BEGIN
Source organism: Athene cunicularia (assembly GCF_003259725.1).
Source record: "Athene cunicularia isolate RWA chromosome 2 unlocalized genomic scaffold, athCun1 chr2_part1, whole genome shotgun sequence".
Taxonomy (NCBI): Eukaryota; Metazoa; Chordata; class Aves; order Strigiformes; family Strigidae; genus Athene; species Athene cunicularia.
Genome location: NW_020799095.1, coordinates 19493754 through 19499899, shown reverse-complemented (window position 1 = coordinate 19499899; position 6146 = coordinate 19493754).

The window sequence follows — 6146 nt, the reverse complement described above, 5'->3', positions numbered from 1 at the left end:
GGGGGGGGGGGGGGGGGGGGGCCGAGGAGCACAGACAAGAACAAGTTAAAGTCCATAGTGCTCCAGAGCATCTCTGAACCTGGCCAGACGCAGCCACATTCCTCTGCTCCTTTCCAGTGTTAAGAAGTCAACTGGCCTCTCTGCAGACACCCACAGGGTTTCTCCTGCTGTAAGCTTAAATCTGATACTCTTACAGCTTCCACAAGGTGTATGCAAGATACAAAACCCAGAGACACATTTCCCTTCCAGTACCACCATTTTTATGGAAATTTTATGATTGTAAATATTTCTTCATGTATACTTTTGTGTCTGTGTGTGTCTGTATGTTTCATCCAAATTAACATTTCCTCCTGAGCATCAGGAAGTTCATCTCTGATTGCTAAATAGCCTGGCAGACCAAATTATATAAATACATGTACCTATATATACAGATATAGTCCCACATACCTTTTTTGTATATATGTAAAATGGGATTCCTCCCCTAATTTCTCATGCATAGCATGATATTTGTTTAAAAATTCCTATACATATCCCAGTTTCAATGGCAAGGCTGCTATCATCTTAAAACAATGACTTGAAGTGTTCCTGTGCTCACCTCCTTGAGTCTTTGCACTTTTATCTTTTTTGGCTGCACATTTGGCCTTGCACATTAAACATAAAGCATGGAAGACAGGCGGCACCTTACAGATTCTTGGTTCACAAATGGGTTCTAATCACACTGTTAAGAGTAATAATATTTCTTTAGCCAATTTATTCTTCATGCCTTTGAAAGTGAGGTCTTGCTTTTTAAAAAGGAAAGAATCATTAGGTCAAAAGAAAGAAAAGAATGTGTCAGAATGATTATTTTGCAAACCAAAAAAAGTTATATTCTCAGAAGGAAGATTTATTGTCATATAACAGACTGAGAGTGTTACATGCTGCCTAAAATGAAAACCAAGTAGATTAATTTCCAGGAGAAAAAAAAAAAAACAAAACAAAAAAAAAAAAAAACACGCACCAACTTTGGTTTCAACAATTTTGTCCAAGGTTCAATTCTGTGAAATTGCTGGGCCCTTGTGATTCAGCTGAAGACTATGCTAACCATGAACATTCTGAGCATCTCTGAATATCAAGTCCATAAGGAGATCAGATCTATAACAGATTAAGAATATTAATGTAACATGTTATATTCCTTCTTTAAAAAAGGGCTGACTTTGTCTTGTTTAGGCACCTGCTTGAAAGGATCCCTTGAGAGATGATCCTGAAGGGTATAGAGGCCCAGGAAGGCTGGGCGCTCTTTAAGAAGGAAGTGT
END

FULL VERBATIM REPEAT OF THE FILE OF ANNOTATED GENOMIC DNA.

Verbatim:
Source organism: Athene cunicularia (assembly GCF_003259725.1).
Source record: "Athene cunicularia isolate RWA chromosome 2 unlocalized genomic scaffold, athCun1 chr2_part1, whole genome shotgun sequence".
Taxonomy (NCBI): Eukaryota; Metazoa; Chordata; class Aves; order Strigiformes; family Strigidae; genus Athene; species Athene cunicularia.
Genome location: NW_020799095.1, coordinates 19493754 through 19499899, shown reverse-complemented (window position 1 = coordinate 19499899; position 6146 = coordinate 19493754).

The window sequence follows — 6146 nt, the reverse complement described above, 5'->3', positions numbered from 1 at the left end:
GGGGGGGGGGGGGGGGGGGGGCCGAGGAGCACAGACAAGAACAAGTTAAAGTCCATAGTGCTCCAGAGCATCTCTGAACCTGGCCAGACGCAGCCACATTCCTCTGCTCCTTTCCAGTGTTAAGAAGTCAACTGGCCTCTCTGCAGACACCCACAGGGTTTCTCCTGCTGTAAGCTTAAATCTGATACTCTTACAGCTTCCACAAGGTGTATGCAAGATACAAAACCCAGAGACACATTTCCCTTCCAGTACCACCATTTTTATGGAAATTTTATGATTGTAAATATTTCTTCATGTATACTTTTGTGTCTGTGTGTGTCTGTATGTTTCATCCAAATTAACATTTCCTCCTGAGCATCAGGAAGTTCATCTCTGATTGCTAAATAGCCTGGCAGACCAAATTATATAAATACATGTACCTATATATACAGATATAGTCCCACATACCTTTTTTGTATATATGTAAAATGGGATTCCTCCCCTAATTTCTCATGCATAGCATGATATTTGTTTAAAAATTCCTATACATATCCCAGTTTCAATGGCAAGGCTGCTATCATCTTAAAACAATGACTTGAAGTGTTCCTGTGCTCACCTCCTTGAGTCTTTGCACTTTTATCTTTTTTGGCTGCACATTTGGCCTTGCACATTAAACATAAAGCATGGAAGACAGGCGGCACCTTACAGATTCTTGGTTCACAAATGGGTTCTAATCACACTGTTAAGAGTAATAATATTTCTTTAGCCAATTTATTCTTCATGCCTTTGAAAGTGAGGTCTTGCTTTTTAAAAAGGAAAGAATCATTAGGTCAAAAGAAAGAAAAGAATGTGTCAGAATGATTATTTTGCAAACCAAAAAAAGTTATATTCTCAGAAGGAAGATTTATTGTCATATAACAGACTGAGAGTGTTACATGCTGCCTAAAATGAAAACCAAGTAGATTAATTTCCAGGAGAAAAAAAAAAAAACAAAACAAAAAAAAAAAAAAACACGCACCAACTTTGGTTTCAACAATTTTGTCCAAGGTTCAATTCTGTGAAATTGCTGGGCCCTTGTGATTCAGCTGAAGACTATGCTAACCATGAACATTCTGAGCATCTCTGAATATCAAGTCCATAAGGAGATCAGATCTATAACAGATTAAGAATATTAATGTAACATGTTATATTCCTTCTTTAAAAAAGGGCTGACTTTGTCTTGTTTAGGCACCTGCTTGAAAGGATCCCTTGAGAGATGATCCTGAAGGGTATAGAGGCCCAGGAAGGCTGGGCGCTCTTTAAGAAGGAAGTGT